I spot the older one in the water and notice an approaching wave. Under my breath, I cheer him on. “Paddle, paddle! Up! Nice!” He surfs a great wave, cruising along the face. I can see his face from where I am and it’s a picture of intense concentration mingled with joy, excitement, and maybe some disbelief. He surfs the wave for a long time adjusting his speed by shifting his weight on the board and making small changes in his position on the wave, anticipating the cresting water. As he’s falling off the wave, he throws his hands in the air with excitement, celebrating his wave. I smile to myself and give a nod of approval.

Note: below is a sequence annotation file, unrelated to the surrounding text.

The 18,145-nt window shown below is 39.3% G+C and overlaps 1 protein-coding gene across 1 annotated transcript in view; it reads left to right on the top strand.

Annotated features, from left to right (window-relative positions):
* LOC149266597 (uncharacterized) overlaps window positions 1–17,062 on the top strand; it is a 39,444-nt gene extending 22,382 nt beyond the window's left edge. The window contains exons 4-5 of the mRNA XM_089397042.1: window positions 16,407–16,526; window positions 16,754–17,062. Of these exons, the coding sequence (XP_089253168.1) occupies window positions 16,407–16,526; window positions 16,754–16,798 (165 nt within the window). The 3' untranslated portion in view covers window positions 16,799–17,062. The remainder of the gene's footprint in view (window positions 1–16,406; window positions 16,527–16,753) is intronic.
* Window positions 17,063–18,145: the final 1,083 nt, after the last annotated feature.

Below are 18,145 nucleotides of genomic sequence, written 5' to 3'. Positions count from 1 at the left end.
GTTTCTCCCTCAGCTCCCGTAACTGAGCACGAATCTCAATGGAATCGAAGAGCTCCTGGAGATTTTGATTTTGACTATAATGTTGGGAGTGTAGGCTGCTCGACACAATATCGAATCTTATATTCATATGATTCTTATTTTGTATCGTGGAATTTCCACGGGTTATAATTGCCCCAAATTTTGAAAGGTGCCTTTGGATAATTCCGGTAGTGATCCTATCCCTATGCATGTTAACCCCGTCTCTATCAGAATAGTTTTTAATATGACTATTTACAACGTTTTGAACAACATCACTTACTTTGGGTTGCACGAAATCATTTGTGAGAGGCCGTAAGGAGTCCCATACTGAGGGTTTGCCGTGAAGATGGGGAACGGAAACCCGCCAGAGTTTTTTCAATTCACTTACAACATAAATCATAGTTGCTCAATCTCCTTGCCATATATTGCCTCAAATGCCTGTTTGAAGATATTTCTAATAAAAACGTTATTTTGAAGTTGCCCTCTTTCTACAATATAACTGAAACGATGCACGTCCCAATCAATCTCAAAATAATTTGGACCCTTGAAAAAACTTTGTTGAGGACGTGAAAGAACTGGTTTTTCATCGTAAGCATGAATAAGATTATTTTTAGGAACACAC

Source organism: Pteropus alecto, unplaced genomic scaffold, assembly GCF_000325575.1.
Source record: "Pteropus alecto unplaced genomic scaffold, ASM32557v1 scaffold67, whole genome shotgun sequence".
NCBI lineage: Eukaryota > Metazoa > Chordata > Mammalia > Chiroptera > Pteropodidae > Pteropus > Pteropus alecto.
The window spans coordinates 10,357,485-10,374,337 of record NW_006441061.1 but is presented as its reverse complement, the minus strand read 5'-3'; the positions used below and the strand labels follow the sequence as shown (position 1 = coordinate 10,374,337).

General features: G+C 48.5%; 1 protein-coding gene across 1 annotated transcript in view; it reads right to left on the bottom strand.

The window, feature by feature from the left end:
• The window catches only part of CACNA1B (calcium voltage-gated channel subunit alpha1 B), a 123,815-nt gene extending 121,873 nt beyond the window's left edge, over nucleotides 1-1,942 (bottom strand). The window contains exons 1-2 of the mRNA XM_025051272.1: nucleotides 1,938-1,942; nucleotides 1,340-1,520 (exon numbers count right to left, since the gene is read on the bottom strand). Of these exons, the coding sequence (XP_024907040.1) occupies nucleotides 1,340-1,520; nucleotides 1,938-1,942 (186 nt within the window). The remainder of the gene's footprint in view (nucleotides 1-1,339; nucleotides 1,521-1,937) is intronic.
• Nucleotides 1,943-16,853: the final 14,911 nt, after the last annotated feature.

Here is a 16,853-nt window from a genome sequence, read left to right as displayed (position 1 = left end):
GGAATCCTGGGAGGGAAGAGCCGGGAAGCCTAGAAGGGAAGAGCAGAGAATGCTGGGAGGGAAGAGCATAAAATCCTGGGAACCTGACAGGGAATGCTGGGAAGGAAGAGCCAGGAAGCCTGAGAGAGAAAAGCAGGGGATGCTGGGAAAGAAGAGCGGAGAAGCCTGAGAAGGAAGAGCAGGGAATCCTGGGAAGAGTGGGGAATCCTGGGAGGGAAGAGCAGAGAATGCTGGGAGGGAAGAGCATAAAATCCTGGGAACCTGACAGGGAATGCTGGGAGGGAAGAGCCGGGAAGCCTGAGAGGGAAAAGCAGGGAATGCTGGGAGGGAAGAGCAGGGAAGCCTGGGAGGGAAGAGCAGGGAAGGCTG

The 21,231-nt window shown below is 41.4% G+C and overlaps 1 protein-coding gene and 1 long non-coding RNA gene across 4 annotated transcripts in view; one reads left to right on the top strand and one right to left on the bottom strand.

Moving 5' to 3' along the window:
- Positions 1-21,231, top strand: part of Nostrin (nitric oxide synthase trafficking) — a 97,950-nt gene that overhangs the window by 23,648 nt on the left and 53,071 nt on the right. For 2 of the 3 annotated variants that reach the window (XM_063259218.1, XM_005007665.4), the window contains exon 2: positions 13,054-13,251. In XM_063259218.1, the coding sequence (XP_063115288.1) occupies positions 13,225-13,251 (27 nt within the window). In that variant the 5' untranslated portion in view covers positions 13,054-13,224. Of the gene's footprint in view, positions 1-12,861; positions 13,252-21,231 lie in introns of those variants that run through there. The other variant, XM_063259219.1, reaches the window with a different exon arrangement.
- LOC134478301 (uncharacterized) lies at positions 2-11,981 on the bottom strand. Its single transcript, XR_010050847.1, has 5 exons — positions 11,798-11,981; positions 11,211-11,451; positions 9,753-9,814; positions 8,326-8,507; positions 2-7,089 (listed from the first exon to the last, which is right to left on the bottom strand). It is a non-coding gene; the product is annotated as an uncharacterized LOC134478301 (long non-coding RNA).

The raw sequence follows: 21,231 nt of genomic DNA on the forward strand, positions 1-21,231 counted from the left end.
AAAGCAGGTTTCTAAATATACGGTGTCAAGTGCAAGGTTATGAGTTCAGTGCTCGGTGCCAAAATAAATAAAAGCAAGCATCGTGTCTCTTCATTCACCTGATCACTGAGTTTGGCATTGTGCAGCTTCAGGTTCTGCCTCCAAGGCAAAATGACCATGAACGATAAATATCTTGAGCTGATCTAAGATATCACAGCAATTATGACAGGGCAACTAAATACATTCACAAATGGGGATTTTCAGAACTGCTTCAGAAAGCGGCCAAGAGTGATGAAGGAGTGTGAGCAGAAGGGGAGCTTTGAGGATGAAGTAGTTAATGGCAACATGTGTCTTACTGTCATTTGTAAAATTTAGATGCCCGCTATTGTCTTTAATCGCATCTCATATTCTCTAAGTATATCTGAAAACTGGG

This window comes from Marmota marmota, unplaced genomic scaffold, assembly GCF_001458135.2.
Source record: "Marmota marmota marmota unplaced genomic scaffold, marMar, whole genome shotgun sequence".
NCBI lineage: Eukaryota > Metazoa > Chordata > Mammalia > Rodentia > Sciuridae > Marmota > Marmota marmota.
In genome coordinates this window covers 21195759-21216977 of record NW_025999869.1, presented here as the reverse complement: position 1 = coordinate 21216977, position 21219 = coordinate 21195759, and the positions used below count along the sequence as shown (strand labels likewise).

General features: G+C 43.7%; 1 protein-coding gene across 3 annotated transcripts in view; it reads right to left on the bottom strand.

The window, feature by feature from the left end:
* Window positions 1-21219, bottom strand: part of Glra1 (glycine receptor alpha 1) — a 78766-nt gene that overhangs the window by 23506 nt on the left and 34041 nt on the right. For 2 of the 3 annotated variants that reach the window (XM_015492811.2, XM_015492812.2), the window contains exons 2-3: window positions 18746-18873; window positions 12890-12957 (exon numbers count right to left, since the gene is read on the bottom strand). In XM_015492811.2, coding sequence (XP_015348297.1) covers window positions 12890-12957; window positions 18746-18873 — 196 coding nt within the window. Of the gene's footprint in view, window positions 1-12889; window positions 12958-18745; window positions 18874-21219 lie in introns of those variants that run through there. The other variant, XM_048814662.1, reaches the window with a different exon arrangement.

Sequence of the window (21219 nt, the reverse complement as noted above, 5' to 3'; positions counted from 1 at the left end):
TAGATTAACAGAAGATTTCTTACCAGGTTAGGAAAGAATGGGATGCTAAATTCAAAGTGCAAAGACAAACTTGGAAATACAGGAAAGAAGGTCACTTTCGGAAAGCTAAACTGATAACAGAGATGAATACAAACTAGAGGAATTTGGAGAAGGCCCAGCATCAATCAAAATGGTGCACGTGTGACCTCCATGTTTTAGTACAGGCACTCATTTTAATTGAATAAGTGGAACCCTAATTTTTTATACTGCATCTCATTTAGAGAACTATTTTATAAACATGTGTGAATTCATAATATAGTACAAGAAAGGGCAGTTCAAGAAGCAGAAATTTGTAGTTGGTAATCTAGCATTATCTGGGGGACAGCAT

As I write this, my mind is going through all the learning that happened in that moment and how it translates to the classroom and life. In surfing, we talk about “reading a wave.” That means that you can determine where a wave will break, the force it will exert on you, how to use the force to generate speed as you surf it, when to avoid a wave, and more. In a broad sense, this might be considered water literacy with reading waves, a small piece of a much bigger puzzle. Much like literacy in other areas, it requires a lot of practice. Along with reading waves, this student is learning about ocean currents and water safety. These are skills that might help him or others stay safe around water in the future. As his mom pointed out to me, the lessons are also helping him learn Portuguese as his instructor is a Portuguese speaker and local Angolan. Finally, he is developing certain attributes that will contribute to his growth as a person and lifelong learner. From surfing, he’s learning resilience, commitment, respect for the ocean, appreciation for nature and his host country, and the joy of learning something new.